2.3 The Label class

An instance of the Java Label class was used in the previous chapter to provide the area upon which the value of a ClickCounter was displayed. This is a relatively simple class and provides a convenient point to start the tour. Table 2.1 lists the major methods and other resources of the class.

Table 2.1 Major resources of the Label class.

The data attributes of a Label instance are the text which it will display and the alignment of the text. The possible alignments for the text are enumerated by the three Label class wide constants CENTER, LEFT and RIGHT, with a default of LEFT when it is not explicitly specified otherwise. The four public methods provide inquiry and modification methods for these two data attributes, allowing the value of each of the attributes to be retrieved from the object or a new value to be specified. The setText() method was used in the previous chapter whenever the value of the ClickCounter changed, in order to display the new value. This class does not have to explicitly provide attributes for resources such as the foreground and background colors or the font to be used as these are inherited from the Component class, as will be explained below.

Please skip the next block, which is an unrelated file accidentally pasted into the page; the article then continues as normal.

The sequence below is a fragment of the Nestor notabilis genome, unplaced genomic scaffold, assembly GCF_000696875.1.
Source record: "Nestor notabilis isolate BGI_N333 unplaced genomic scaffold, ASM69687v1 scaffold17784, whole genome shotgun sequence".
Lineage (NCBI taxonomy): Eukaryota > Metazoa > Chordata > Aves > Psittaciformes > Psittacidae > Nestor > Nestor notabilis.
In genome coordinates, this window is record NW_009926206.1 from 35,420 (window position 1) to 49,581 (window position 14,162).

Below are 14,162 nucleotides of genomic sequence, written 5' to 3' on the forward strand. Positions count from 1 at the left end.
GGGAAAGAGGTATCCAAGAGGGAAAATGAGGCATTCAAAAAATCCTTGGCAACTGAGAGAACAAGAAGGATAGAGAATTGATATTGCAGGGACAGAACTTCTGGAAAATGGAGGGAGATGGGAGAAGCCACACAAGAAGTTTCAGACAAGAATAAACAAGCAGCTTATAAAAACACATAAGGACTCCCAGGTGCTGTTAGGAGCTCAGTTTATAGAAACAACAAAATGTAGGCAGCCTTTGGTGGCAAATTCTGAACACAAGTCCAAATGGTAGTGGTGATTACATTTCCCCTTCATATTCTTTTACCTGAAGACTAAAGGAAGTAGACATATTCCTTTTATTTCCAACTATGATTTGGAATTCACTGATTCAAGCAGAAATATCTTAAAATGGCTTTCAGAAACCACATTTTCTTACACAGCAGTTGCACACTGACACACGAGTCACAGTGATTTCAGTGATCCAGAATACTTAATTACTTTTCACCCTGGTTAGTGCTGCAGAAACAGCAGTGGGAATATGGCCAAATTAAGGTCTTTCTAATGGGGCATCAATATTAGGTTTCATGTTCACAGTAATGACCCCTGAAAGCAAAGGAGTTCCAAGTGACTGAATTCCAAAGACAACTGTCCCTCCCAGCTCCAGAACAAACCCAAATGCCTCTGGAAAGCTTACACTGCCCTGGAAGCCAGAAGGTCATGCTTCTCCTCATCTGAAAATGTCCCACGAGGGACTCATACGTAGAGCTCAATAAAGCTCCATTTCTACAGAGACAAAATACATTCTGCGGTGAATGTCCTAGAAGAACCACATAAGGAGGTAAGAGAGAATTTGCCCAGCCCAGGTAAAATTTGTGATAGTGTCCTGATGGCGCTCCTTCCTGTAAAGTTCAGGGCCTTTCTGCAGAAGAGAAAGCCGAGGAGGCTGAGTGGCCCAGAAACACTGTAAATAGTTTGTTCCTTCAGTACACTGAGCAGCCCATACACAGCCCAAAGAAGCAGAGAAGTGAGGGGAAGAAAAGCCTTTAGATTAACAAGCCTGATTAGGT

The following code fragment, showing the init() method of a class called LabelExample which extends the Applet class, creates three Label instances illustrating each of the possible alignments.

0020      public void init() { 0021       0022      Label  leftLabel    = new Label( "Alignment left",   Label.LEFT); 0023      Label  centerLabel  = new Label( "Alignment center", Label.CENTER); 0024      Label  rightLabel   = new Label( "Alignment right",  Label.RIGHT); 0025       0026         this.setLayout( new GridLayout( 3, 1, 0, 10)); 0027          0028         this.add( leftLabel); 0029         this.add( centerLabel); 0030         this.add( rightLabel); 0031      } // End init.

The layout policy of the LabelExample Panel is specified as a 3 row by 1 column GridLayout and so the three Labels are maintained in single column, from top to bottom in the sequence in which they were added, producing the appearance shown in Figure 2.3.

Figure 2.3 Three Label instances illustrating different alignments.



2.4 The Component class

2.2 The AWT class hierarchy

A Java GUI programmer's primer
Java GUI Programmers Primer, A
ISBN: 0139088490
EAN: 2147483647
Year: 1998
Pages: 85
Authors: Fintan Culwin

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